Pat Robertson: Money and Morals
By Stephen Van Eck
Van Eck is a writer and publisher with Wet Water Publications in
Rushville, Pennsylvania. The following is reprinted from the Dec. to Jan.
2001 issue of Freethought Perspective with special permission of the
Pat Robertson has a long history of cozying up to
Third World dictators. This tendency first earned a lot of attention in
the mid-90s, when his dealings with the bloody kleptocrat Mobutu of Zaire
[now Congo] became known.
Robertson, loyal to a friend, criticized the State
Department on the “700 Club” for refusing to allow Mobutu into the
country. What the dictator would be doing here is unknown; being detained
for an international tribunal might have been a good idea. Robertson also
lobbied Congress to modify sanctions against the Mobutu regime, as if we
were somehow being unfair to one of the worst rulers in African history.
To judge by Robertson’s attitude, Mobutu was not a
bad guy at all. Robertson may actually have believed this nonsense. But
his real interest involved the African Development Corporation, his
for-profit multi-venture in Zaire that ultimately concentrated on a
diamond mining operation. The enterprise failed, but not before a little
problem surfaced regarding Robertson’s use of planes from his nonprofit
“Operation Blessing” charity used almost exclusively for transporting
equipment and supplies for the mining operation.
When it appeared that the beleaguered (and terminal)
Mobutu was losing a protracted struggle with rebels, Robertson tried to
get in good with rebel leader Laurent Kabila, a former Maoist whose
faction was known to kidnap Americans. Kabila, however, would not be
enticed by someone who had been cozy with his enemy.
Around this time, Robertson had struck up a
relationship with Liberian dictator Charles Taylor. Taylor instigated a
bloody civil war that lasted seven years and reduced his country to chaos
and devastation, and pointlessly financed rebels in neighboring Sierra
Leone who have done the same thing there. Robertson, it should come as no
surprise, has invested in a gold mining operation in Liberia.
Robertson attempted to bring Charles Taylor to
Virginia Beach for a big VIP treatment, without success. Robertson allies
are in utter denial about any problem involving the Liberian tyrant.
Taylor apparently passed muster with Robertson by cloaking his atrocities
in religiosity. In one instance, he dismissed his entire cabinet for
missing a national prayer service. Such piety apparently justifies a man
who ordered a hit on his own vice president. (His henchmen also hacked the
guy’s wife to pieces, for good measure.)
In September of ’98 Robertson was up to his
familiar tricks again: praising China for having religious freedom. This
is something that persecuted Christians and Falun Gong adherents alike
would roundly dispute (if only they could). This came after Robertson’s
US Media Corporation entered into a partnership with China’s
government-owned television for joint production efforts.
It would seem that Robertson’s morality is highly
convenient, and can be readily bought. While he remains quite intolerant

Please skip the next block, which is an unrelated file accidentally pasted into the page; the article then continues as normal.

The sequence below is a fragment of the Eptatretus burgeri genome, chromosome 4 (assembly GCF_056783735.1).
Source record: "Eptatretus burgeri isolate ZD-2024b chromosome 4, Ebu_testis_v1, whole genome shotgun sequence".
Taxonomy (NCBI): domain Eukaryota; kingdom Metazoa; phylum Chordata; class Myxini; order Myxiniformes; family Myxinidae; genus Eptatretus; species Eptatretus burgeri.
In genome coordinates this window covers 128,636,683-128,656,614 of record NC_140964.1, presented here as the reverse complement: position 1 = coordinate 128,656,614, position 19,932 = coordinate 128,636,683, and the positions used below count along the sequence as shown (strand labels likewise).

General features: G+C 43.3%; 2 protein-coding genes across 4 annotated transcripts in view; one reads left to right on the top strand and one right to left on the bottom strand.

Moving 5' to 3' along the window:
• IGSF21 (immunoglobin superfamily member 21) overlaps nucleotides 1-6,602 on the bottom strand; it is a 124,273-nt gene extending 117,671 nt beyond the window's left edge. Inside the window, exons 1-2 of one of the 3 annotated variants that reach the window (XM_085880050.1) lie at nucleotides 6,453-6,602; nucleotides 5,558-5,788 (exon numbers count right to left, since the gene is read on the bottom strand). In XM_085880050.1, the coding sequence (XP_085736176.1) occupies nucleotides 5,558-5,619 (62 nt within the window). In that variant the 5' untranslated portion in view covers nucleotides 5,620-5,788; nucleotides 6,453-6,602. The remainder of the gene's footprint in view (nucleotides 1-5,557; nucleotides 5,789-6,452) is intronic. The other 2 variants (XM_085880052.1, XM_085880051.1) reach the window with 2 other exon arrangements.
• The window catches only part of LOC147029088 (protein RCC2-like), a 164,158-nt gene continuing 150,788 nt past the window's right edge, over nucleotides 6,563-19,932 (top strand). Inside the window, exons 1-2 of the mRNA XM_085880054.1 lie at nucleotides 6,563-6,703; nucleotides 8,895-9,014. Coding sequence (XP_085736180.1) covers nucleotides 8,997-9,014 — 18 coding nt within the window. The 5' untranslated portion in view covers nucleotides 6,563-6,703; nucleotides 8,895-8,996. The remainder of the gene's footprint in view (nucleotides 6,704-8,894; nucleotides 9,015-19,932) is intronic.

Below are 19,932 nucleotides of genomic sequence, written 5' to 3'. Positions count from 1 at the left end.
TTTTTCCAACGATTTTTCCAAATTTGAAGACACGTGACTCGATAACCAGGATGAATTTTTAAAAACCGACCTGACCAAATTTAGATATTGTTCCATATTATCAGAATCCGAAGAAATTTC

of such relatively minor matters as private sexual morality (or simply
being a Democrat), he is most tolerant of oppression, fiscal corruption,
and wholesale slaughter, if he stands to make a killing in some
dictator’s pitiful country.
The question is, has Robertson only recently become
totally venal? Almost 20 years ago, he was a booster of El Salvador’s
Roberto D’ Aubuisson, head of an extremely right-wing faction that, not
surprisingly, had a nasty habit of eliminating opponents, including an
archbishop. Robertson has no known financial interests in El Salvador; his
support for D’ Aubuisson was apparently based solely on the fact that
D’ Aubuisson was a staunch evangelical Protestant in a predominantly
Catholic country. Compared to Robertson’s later venality, this motive
seems almost simon-pure.
Once again, religious affinity rather than personal
gain motivated Robertson when he hosted Zambia’s president in 1995. On
the April edition of the “700 Club,” Robertson praised Frederick
Chiluba, who in 1991 had declared Zambia a Christian nation. “Your
country is a standard for not only Africa, but the entire world,” he
gushed, and to the audience said, “Wouldn’t you like to have someone
like that as President of the United States?”
So we return to the shady connection between piety
and greed. Robertson’s morality is so convenient that it doesn’t merit
the term at all. In fact, it is debatable whether Robertson is really a
Christian at all. In addition to his egocentric self, Robertson seems to
actually be a worshipper of Mammon.
It’s long past time that he was taken to task for
his financial shenanigans and convenient morality. Either he should stop
pretending to be a Christian, or he should follow Jesus’ advice in
Matthew 19:16-22. This parable, followed by few Catholics and virtually no
Protestants, advised a wealthy man to give up all his wealth and follow
him. Verses 23-24 also say that it is nearly impossible for a rich man to
enter the Kingdom of Heaven.
Pat, it’s time for you to put your money where your
mouth is! Will he follow Jesus’ advice? My advice is, don’t hold your
breath, folks. Put your money on Mammon to win this one.